“I loved driving the T400R for a few reasons. Firstly its smile-per-mile value is superb. Our budgets were nowhere near those of the Ferraris or Porsches, yet we did the same job. We’d normally run the engine at a lower RPM to protect it, and the noise was just superb.

“The T400R was also very confidence inspiring. It spurred you on to push and was easy to recover any mistakes and it rarely tried to spit you off. The key to getting more out of the car was patience mid corner, it tends to have a mid-corner understeer balance, and if you wait for the front grip to return, suddenly you find a chunk of lap time, without even trying.”

John Hartshorne and Piers Johnson at Le Mans in 2005

Hartshorne and one of his Car No95 co-drivers, Piers Johnson


That specific car, T400R chassis 1227, was retired after the 2006 Le Mans Series season, and is now being offered for sale through Ollie Hancock’s dealership. It has benefited from a full refresh at the hands of its original engineer, Dennis Leech, and was last raced by Hancock himself during the 2019 Silverstone Classic.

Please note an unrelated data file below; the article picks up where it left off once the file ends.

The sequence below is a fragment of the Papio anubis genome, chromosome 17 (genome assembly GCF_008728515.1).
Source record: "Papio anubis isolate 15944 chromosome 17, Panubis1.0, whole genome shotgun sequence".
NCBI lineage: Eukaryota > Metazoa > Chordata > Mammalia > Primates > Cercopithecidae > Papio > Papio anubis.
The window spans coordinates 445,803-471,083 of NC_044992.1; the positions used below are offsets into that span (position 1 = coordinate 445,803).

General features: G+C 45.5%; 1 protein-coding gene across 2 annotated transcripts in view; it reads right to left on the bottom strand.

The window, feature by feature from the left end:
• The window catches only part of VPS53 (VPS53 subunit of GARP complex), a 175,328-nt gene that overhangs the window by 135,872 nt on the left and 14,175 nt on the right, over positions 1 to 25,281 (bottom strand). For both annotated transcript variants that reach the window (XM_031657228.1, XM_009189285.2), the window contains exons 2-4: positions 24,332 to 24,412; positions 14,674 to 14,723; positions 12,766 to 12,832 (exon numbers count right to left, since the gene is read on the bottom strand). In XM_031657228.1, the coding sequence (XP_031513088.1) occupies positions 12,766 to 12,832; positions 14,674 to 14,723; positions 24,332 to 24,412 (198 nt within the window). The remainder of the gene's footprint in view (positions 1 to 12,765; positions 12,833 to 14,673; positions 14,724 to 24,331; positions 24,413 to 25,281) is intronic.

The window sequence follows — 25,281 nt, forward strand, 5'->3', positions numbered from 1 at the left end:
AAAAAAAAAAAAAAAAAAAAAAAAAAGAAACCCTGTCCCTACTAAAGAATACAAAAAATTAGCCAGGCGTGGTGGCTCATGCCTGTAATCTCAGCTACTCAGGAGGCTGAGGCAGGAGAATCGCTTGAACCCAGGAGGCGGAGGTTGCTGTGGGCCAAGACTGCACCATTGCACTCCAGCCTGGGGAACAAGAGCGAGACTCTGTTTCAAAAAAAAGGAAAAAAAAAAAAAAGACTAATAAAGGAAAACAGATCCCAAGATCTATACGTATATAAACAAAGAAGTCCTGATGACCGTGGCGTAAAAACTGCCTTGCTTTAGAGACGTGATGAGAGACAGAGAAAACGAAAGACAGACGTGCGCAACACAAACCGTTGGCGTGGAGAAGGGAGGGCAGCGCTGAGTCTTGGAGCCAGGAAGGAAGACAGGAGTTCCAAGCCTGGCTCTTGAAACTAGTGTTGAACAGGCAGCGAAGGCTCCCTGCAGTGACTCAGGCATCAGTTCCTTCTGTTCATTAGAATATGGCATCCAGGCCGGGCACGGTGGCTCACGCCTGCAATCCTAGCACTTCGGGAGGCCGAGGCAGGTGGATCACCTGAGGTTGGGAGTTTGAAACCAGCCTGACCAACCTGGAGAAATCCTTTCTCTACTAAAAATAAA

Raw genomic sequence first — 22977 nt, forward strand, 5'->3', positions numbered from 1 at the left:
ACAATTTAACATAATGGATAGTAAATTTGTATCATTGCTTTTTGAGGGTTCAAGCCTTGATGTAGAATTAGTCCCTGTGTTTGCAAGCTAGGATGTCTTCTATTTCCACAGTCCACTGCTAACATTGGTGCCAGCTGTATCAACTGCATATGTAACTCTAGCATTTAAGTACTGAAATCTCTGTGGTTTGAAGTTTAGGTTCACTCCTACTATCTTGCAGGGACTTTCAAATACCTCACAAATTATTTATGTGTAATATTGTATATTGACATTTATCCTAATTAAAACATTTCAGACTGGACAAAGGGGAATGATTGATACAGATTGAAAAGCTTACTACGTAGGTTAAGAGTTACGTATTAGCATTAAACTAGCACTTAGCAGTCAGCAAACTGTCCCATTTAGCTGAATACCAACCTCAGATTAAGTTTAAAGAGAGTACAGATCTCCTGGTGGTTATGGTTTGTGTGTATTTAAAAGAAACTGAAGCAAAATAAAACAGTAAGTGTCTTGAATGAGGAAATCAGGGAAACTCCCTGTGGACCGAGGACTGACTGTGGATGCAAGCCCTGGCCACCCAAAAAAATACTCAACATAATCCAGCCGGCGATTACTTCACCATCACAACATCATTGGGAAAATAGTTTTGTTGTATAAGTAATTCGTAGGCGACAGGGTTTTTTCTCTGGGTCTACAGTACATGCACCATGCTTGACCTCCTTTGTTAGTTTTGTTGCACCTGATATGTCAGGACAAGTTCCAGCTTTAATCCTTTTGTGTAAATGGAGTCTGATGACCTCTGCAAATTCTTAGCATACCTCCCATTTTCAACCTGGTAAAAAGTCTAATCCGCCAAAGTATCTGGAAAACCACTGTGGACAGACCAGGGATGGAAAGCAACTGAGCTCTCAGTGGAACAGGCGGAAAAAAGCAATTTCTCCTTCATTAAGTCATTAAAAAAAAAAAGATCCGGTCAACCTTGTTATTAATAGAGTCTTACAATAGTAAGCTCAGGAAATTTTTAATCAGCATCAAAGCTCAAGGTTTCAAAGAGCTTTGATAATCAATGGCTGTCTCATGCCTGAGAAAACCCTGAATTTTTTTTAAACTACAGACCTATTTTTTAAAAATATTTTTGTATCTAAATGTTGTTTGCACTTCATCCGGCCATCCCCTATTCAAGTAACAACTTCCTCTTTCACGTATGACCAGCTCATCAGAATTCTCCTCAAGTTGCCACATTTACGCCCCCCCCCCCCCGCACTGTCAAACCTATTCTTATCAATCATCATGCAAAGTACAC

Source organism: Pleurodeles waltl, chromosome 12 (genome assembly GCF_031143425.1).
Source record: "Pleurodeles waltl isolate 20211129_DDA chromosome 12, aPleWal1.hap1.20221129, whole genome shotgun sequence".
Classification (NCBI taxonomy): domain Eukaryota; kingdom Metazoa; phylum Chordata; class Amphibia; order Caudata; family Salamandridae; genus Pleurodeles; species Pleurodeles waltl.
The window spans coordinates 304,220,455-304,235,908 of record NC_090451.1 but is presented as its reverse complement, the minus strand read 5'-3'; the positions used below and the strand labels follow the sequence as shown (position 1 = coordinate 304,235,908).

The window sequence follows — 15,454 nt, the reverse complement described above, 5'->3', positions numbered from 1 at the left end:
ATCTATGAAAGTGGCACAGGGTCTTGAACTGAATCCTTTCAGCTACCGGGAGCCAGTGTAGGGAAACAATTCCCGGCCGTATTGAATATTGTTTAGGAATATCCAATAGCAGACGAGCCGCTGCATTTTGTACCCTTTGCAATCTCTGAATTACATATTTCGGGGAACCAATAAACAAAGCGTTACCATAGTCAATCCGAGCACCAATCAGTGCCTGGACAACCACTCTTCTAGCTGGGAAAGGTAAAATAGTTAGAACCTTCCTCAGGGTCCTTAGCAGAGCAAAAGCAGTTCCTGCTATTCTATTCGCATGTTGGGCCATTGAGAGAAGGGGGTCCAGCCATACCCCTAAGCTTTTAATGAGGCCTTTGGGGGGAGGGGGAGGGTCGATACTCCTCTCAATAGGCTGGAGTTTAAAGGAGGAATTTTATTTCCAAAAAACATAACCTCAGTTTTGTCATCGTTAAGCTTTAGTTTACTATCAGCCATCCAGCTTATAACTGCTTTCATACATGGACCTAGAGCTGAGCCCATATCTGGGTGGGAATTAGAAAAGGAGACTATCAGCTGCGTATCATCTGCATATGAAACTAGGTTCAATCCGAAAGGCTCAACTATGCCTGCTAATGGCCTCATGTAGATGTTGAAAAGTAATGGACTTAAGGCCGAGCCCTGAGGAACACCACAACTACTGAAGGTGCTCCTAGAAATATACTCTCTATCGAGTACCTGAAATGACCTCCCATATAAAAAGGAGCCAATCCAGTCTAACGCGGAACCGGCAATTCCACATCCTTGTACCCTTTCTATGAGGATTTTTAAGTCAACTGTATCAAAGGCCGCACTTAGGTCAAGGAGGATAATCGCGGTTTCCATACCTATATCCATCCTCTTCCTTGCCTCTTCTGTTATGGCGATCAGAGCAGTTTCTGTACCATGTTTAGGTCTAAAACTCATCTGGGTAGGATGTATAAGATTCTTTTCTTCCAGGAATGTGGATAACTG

Now eligible for a series of classic sportscar events, such as Masters Historic, it comes complete with original team kit from its Le Mans outing and a host of spares.

“It’s totally iconic and a super rare car,” adds Hartshorne. “Everyone knows the Dewalt TVRs, they need no introduction. Only three chassis raced at Le Mans over three years, and only seven were ever built, and this is the only car in period spec as it finished Le Mans.

“The package is literally everything we raced with lastly in 2006 during the Le Mans Series. Also, We’ve made it reliable over the years, Ollie last drove it at Silverstone Classic last year and it didn’t miss a beat all weekend, as well as being bloomin’ fast, keeping up with 996 RSRs! The new modern Dunlop tyres really suit the car and have given it some pace for sure.”

The asking price is £349,500, and further details of the car and its race history can be found at www.olliehancock.com.